TriRig Alpha: Wind Tunnel White Paper
article & images by Nick Salazar
Jul 16, 2014
Our readers have been asking for this article for a LONG time. In August 2013 and February 2014, TriRig made two separate trips to the FASTER wind tunnel, to learn how the Alpha compared to other bars on the market. We knew it was a very fast bar, we just didn't know how fast. And although the results of the first test were very favorable, I had a problem with some of the protocol - that is, I wasn't convinced the test was perfectly fair. So we made the second trip, to perfect the protocol and deliver results that would withstand the scrutiny our sophisticated readers are capable of. Those two trips, taken together, are the basis for this article. While the data is all based on the latter trip, both trips helped to inform our testing, protocol, and provide additional perspective.
Unlike the wind tunnel test of our Omega brake, I will not be presenting a separate "white paper" document for the Alpha. This article is the Alpha white paper, just not in the usual PDF form.
Why? Well, for the Omega, we had the benefit of an independent author, Dr. Andrew Coggan, to write the white paper for us. In that sense, it was a separate, scholarly source. This time, I'm the sole author. So there's no reason to create two publications, since both would contain the same information, results, and biases. However, there's still the additional source of the FASTER tunnel and staff, whose reputation for straightforward and transparent testing carries significant weight throughout the industry. FASTER has been used by players across the cycling and triathlon worlds, from frame and component manufacturers, to trade publications, to individual athletes looking for an edge. I'm proud to have had the opportunity to test the Alpha there, and I hope to do their work justice in the way that I report it.
So, without further ado, let's get to it.
We tested six different front end setups at FASTER. These included the TriRig Alpha, the original 3T Ventus, the PRO Missile Evo, the Felt Bayonet 3, the Zipp Vuka Alumina, and finally a set of traditional road drop bars with clip-on extensions (taken from the Felt Bayonet 3). While this is not an exhaustive list of the bars on the market, we felt it was fairly representative of the available spectrum of bars.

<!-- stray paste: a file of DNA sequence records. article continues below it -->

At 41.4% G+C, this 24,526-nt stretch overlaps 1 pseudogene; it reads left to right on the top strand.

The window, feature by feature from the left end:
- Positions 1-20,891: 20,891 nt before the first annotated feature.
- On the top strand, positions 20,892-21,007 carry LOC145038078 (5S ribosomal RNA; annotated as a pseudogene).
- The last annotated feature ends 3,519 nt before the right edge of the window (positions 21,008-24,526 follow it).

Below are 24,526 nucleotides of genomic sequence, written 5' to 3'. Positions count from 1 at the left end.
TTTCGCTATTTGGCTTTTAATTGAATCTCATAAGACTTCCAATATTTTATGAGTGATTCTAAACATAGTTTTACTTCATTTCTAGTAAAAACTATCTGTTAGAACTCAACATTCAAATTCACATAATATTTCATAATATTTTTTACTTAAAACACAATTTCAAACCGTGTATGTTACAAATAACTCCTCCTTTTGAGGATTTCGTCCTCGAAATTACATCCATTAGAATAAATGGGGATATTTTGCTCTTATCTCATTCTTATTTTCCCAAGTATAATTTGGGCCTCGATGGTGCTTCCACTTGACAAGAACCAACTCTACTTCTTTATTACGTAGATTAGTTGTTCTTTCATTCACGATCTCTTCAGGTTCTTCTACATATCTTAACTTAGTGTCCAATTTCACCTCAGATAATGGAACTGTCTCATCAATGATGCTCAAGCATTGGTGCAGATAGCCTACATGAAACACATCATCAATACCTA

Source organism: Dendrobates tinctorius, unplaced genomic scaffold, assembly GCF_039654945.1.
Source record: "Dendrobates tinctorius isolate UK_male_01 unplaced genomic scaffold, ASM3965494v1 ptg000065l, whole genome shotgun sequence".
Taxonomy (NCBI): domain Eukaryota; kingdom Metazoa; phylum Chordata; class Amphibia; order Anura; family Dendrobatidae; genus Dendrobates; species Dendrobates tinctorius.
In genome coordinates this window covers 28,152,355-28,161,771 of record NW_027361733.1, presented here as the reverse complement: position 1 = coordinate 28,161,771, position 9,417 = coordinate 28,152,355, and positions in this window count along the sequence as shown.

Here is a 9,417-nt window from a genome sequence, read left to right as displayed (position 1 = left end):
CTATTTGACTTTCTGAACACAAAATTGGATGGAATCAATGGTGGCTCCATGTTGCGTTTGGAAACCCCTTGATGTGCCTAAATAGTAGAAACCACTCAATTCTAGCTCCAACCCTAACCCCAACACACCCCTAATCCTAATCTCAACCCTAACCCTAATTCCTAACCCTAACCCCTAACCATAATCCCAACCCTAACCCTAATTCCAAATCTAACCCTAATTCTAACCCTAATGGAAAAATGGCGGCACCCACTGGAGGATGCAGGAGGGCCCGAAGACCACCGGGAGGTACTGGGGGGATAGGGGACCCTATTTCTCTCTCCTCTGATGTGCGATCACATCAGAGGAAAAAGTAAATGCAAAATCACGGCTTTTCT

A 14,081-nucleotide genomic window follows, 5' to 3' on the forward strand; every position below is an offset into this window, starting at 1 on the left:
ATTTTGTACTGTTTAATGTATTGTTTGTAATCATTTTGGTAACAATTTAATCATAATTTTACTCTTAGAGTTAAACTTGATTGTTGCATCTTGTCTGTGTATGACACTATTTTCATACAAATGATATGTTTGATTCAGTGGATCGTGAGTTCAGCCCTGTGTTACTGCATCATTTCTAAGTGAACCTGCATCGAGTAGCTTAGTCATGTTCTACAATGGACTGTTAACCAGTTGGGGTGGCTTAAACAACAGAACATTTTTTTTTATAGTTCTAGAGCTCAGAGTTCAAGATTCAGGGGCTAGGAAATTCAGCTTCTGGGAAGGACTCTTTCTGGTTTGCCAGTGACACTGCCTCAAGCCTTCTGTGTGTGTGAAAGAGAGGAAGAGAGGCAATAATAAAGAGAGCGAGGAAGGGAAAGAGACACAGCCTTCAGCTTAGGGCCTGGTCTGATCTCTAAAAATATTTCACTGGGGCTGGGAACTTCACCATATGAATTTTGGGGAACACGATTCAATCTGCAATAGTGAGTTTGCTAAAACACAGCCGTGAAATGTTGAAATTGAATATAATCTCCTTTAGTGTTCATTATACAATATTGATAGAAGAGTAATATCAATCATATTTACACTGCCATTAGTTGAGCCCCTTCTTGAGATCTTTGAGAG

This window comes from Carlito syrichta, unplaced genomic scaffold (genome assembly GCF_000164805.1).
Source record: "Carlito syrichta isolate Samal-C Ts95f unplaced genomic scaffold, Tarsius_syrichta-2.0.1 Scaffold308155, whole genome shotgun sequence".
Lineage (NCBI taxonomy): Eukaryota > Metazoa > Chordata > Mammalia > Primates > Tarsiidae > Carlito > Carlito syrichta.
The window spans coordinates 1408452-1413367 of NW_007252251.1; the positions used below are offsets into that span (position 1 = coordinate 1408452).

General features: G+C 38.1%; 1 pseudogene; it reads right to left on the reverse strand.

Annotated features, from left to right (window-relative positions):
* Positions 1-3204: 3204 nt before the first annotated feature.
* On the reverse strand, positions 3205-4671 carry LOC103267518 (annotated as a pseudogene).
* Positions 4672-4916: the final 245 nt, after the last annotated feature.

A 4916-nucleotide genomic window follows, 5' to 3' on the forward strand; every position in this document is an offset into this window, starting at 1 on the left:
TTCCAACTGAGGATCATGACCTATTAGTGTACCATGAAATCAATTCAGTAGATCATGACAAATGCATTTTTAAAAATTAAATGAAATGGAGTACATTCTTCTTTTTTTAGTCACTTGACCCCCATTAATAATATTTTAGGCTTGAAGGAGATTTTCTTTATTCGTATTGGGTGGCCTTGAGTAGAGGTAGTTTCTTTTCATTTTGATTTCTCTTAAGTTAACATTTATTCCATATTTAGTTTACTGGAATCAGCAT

In order to get a legitimate comparison between different aerobars, we attempted to keep as much of the setup identical from test to test, as well as eliminate any unnecessary test equipment that could confound the results. The basic setup was as follows:
- Bike: Specialized Shiv frame, TriRig Omega SV brakes, Dash Cycles saddle + seatpost combo. The crank, chain, and derailleurs were removed and the BB shell covered, to avoid any noise in the data caused by slight movements in these parts. Also, brake and shift cables were not present in the test for the same reason. However, some bars have better cable management than others, and those differences are not present in our final data.
- Wheels: Mavic CXR 80. The tunnel speed was set at 30mph (the de-facto industry standard), and the wheels were spun up to the same speed. There's a very interesting and little-known fact to mention here. Historically, some tunnels did not have the capability to spin wheels at the same speed as the tunnel (for example, the wheels could only spin at 24mph while the tunnel wind blew at 30mph). FASTER was built from the ground-up specifically for cycling, and wanted to ensure that the wheel speed could always match the apparent wind speed, for the most accurate results possible. Some testers still use mismatched speeds here, if only for more relevant comparisons to their own historical data. However, I was interested in simply getting accurate data, so we spun the wheels at the same speed as the tunnel.